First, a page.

What confuses the issue is SuperPacs. Instead of a debate or conversation about the issues we hear relentless pitches for one side of the issue. Money does talk.

Ron Paul’s Revolution Pac has devoted itself, among other things, to making sure everyone knows that the Social Security system will fail any day now. While there are knowledgeable people who disagree, Paul’s Pac and others have so dominated the debate that even the Democrats are coming up with plans to fix it.

A more balanced view is offered at Search “social security” on their site to hear views that might lead you to a different conclusion.

Listening to those who argue that no government involvement is the solution advocates a system that a pharaoh would love. But they forget that Egypt’s pharaohs and the lords of the Middle Ages always fed and housed their slaves—all of them. Consider it early government intervention.

Laissez-faire advocates today seem to forget that all systems and isms come with good news and bad news. Some might disagree, but heaven on earth they are not.

Where we are today—and maybe what the purists really fear is this idea—is knowing that there is more to life than what stockholders and businesses want.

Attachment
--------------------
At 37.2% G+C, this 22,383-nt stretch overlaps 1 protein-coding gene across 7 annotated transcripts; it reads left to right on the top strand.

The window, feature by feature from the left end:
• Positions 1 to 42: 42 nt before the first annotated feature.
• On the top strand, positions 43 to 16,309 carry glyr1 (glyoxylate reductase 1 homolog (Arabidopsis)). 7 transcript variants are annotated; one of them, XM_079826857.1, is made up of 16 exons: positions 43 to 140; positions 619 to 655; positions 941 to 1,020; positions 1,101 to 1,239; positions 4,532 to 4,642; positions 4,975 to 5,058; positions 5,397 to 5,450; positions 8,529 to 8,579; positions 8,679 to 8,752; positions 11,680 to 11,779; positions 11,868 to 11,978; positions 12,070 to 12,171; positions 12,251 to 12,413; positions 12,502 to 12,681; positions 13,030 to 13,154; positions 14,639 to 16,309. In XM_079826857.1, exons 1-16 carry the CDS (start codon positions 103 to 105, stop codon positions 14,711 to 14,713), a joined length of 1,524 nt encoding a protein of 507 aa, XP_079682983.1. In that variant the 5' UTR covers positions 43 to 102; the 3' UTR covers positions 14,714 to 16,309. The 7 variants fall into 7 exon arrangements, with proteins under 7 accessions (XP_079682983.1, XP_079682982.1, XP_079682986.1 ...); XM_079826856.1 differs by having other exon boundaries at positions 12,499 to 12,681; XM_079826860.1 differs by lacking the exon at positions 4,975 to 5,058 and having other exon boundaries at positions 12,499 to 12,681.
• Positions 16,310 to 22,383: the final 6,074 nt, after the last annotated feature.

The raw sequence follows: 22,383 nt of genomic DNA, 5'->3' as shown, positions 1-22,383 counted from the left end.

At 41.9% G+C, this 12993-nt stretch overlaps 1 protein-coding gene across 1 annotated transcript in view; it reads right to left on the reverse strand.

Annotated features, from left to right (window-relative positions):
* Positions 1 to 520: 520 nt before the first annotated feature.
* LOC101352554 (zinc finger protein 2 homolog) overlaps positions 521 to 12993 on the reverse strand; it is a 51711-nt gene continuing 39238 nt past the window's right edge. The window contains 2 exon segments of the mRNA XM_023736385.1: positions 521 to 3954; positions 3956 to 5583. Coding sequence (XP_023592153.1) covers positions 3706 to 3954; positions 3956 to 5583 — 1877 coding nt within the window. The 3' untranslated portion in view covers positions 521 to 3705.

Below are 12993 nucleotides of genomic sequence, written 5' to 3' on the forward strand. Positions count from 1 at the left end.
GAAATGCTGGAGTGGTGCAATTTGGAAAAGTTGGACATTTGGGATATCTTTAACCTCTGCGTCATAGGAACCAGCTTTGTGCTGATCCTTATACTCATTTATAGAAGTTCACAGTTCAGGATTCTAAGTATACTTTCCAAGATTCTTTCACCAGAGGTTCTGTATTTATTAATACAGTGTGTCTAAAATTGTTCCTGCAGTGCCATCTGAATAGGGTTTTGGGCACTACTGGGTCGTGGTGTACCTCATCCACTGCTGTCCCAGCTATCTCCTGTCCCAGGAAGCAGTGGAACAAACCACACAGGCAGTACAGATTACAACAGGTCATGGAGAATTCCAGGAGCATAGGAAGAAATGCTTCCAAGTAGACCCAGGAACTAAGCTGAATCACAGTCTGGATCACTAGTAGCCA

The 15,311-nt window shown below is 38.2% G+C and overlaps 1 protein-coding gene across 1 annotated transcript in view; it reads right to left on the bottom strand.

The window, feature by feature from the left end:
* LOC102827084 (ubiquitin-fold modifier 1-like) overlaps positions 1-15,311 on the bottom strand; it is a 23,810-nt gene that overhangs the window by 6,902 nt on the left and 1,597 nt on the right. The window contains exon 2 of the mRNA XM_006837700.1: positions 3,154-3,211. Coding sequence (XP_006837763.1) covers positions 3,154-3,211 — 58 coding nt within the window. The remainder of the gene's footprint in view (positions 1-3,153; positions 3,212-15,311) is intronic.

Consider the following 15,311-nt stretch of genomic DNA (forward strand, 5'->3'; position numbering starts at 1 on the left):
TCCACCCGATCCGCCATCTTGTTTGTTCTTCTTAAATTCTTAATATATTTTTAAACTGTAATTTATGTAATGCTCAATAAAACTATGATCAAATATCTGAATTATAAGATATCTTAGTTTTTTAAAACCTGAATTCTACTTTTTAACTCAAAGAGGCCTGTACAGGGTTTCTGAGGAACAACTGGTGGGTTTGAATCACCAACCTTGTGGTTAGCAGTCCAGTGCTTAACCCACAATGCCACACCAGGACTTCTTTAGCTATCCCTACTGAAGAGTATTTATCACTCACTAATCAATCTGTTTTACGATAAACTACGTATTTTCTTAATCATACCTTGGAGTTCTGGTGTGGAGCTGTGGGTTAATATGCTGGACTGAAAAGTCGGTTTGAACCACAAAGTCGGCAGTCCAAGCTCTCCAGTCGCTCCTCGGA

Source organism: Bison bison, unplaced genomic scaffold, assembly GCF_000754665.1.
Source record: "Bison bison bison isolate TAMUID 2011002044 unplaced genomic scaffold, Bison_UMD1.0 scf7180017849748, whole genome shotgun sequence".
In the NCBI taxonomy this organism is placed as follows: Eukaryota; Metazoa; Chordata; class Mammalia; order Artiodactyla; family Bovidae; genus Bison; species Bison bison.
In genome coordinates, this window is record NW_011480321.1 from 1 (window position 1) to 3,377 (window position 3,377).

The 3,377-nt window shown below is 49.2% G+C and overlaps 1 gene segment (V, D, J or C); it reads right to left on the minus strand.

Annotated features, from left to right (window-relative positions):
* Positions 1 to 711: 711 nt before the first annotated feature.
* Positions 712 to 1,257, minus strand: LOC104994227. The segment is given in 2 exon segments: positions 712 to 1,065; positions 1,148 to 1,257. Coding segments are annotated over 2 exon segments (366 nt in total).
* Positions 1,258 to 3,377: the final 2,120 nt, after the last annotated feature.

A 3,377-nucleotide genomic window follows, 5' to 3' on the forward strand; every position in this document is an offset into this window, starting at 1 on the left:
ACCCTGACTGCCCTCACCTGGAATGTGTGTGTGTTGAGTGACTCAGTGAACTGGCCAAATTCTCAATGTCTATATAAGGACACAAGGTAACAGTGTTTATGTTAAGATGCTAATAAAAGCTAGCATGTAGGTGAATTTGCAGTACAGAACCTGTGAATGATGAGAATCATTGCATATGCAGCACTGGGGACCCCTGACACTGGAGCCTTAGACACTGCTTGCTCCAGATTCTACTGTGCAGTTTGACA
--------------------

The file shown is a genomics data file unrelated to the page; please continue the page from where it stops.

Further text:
Philosopher Simon Black-burn, whom we interviewed in TLC after he published his book Being Good, wrote that life often looks like “raising more hogs, to buy more land, so we can raise more hogs, so that we can buy more land.”

Isn’t that our economic system? A business may fit a community perfectly well and be profitable, but if the profits don’t rise every single year, something is considered wrong. Could it be that was a year to emulate?

Blackburn followed by saying, “The time we take out…is the time to be cherished.” We all have our favorite ways to take time out, and it makes all the difference, he says, in our physical and mental health.

Isn’t it time to acknowledge those as an essential parts of living?

Imagine how less stressful it might be for society with a better balance between our economy and government. Who is representing our well-being? Maybe it’s time to tell some of the leaders we hear today that they are talking and walking like the Egyptians.

Have a great month,